Published on:14 August, 2019
Asking tough questions which shed new light on the opportunities and challenges facing companies is a non-trivial task. Asking difficult questions involves not just preparation but also an understanding of Q&A techniques and a willingness to shed the deference that analysts naturally have of CEOs.
“Getting the right question is the key to getting the right answer.” – Jeff Bezos
“When you’re a student, you’re judged by how well you answer questions. Somebody else asks the questions, and if you give good answers, you’ll get a good grade. But in life, you’re judged by how good your questions are.” – Robert Langer, MIT professor
Questions, curiosity and creativity
“Question everything” said Albert Einstein. The link between curiosity, creativity and questioning is intuitive as at the root of all three behaviours is a yearning for exploring, for probing, for understanding better and/or knowing more than what others do. We have written before creativity and how it has its roots in non-conformist and sceptical/questioning mindset – see/marcellus-non-conformism-underpins-original-thought/
We have also written about the questions that investors need to ask their fund managers – see https://marcellus.in/blogs/marcellus-the-most-important-questions-to-ask-your-fund-manager/
Now we turn our attention to the questions investors like us should ask of the companies which we invest in. These questions are not necessarily meant to be posed just to the CEO of the investee company; indeed smart CEOs will be evasive about answering these sorts of questions. Instead they can also be posed to ex-employees of the company, competitors of the company or distributors or suppliers of the company. The questions are also meant to be answered by the investment analyst herself as she examines the Annual Reports of the company over the past decade.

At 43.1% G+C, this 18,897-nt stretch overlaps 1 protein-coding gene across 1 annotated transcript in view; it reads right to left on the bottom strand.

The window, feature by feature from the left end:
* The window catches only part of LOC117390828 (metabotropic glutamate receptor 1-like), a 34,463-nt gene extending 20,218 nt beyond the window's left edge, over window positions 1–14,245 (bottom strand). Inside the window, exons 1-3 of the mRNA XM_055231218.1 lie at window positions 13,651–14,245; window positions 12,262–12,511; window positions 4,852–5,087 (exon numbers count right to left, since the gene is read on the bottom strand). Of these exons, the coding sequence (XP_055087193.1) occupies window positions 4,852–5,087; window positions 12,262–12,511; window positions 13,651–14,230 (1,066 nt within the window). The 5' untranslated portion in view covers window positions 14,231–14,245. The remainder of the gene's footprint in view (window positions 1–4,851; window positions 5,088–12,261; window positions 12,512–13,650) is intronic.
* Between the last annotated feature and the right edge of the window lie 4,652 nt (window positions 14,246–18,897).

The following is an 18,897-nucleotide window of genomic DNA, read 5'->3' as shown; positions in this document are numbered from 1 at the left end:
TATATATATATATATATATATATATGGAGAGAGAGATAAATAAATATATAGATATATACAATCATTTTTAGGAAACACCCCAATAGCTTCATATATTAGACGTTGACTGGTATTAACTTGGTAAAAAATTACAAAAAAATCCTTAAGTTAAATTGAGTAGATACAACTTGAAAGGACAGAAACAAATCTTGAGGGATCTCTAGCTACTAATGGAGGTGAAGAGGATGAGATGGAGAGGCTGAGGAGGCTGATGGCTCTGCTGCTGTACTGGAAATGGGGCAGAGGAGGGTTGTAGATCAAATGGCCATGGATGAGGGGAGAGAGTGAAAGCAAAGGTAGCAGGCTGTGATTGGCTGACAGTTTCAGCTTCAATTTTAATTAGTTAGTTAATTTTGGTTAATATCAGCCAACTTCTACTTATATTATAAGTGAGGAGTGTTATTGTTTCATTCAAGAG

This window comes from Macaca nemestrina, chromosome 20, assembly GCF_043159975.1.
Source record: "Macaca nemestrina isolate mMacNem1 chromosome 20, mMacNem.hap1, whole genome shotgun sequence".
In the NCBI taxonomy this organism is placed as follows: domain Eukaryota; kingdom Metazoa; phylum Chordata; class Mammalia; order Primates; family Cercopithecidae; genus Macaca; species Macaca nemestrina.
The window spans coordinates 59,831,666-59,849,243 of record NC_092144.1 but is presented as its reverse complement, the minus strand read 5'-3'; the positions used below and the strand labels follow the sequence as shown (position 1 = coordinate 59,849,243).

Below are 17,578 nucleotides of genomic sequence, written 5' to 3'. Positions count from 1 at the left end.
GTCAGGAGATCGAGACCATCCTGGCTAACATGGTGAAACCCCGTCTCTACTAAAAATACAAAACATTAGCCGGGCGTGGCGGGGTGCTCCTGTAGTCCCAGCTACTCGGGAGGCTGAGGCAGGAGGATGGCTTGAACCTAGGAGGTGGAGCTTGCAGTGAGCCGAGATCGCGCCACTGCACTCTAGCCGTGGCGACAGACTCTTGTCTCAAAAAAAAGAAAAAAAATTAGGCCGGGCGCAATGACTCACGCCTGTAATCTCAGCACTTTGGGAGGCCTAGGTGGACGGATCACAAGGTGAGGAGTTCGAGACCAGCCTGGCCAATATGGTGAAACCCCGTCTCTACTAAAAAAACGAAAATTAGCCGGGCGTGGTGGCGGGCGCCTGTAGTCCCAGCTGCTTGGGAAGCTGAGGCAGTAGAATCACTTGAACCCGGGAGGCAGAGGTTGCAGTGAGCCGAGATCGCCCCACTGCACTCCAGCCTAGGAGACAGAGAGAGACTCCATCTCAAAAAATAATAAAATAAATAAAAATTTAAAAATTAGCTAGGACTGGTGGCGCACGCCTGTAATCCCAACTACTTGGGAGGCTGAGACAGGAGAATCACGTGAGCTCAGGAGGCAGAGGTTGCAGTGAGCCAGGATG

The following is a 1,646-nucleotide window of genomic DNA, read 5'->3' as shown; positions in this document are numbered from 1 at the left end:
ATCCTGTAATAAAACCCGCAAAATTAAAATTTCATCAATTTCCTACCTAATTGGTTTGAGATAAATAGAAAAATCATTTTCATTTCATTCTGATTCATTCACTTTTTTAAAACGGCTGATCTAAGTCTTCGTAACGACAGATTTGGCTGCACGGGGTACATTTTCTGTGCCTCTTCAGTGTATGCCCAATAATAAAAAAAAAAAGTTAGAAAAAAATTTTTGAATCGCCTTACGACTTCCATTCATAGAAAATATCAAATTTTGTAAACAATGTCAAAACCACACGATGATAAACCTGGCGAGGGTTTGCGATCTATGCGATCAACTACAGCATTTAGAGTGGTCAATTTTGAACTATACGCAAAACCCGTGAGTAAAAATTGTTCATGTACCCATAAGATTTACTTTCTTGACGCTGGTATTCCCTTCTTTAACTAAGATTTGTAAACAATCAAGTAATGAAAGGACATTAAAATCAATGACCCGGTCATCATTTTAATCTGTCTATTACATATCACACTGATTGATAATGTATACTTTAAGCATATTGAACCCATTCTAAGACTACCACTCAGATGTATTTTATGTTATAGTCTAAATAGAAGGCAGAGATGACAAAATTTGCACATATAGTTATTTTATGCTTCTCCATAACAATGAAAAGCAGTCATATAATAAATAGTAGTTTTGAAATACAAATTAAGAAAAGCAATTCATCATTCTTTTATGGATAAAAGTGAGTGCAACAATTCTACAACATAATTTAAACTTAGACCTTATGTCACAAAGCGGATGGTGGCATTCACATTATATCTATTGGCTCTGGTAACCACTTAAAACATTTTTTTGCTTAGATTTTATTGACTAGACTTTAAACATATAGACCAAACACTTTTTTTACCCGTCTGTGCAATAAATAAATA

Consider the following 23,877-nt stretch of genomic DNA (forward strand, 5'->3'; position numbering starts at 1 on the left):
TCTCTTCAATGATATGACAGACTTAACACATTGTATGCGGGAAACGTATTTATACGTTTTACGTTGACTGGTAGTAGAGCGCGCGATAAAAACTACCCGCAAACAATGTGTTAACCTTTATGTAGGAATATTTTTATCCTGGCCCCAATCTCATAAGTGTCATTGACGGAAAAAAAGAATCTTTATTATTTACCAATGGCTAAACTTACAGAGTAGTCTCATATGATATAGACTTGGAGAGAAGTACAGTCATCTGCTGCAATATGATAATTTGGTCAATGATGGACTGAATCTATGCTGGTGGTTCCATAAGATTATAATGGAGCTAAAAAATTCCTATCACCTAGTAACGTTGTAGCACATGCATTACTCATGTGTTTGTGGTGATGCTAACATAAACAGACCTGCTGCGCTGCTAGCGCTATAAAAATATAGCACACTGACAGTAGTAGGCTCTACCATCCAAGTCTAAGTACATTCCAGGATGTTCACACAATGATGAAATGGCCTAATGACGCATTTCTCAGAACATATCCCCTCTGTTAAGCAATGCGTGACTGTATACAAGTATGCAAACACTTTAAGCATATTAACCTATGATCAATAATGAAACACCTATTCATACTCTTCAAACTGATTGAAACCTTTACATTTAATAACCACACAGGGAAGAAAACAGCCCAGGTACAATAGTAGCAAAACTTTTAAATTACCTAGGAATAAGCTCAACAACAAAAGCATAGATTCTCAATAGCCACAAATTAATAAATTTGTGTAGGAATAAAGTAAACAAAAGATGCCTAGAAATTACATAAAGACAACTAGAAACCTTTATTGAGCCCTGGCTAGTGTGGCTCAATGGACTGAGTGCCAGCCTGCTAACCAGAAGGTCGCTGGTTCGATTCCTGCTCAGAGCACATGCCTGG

So how can we ask better/more probing questions?
Look for questions rather than answers: When you start analysing a company, the instinctive thing to do is to try look for answers. In fact, from the outset our brain is asking us “How good is this company?”. It takes a conscious effort to switch off this mindset and instead look for questions – rather than answers – which will help us understand the company better. So, for instance, if we can see that a company has generated superior operating margins and ROCEs for over 10 years, the instinctive question will be regarding the competitive advantages which allowed the company to deliver these great results. The more useful question for the company’s CEO would “Tell me about the evolution of your firm over the past decade. To what extent were the success factors external rather than internal to the firm?” With a question like this, you are keeping your mind open to the possibility that the drivers of the company’s success over the past decade might be exogenous to the firm.
Focus on qualitative issues rather than quantitative: Even ordinary CEOs are good enough to deal with most quantitative questions that investors throw at them eg. How will you improve your ROCE? What CEOs are less prepared to handle are questions on the softer aspects of what makes a company successful. Eg. Who are your two most important direct reports and how did you select them? Another eg. Take us through your capital allocation process.
Ask open ended rather than closed ended questions: As Donald Rumsfeld famously noted, we live in a world with unknown unknowns i.e. there are lots of things you don’t know that you don’t know. That’s why open ended questions (eg. What are your recruitment techniques?) are more useful than closed ended questions (eg. Are you satisfied with your recruitment techniques?) because the former leaves the door open for “unknown unknowns” to emerge. Another example of an open ended question would be “Why do you think growth has slowed down?” whereas a closed ended question would “Has revenue growth fallen below your expectations?” [Note: closed ended questions are defined as those which can be answered with a yes/no.]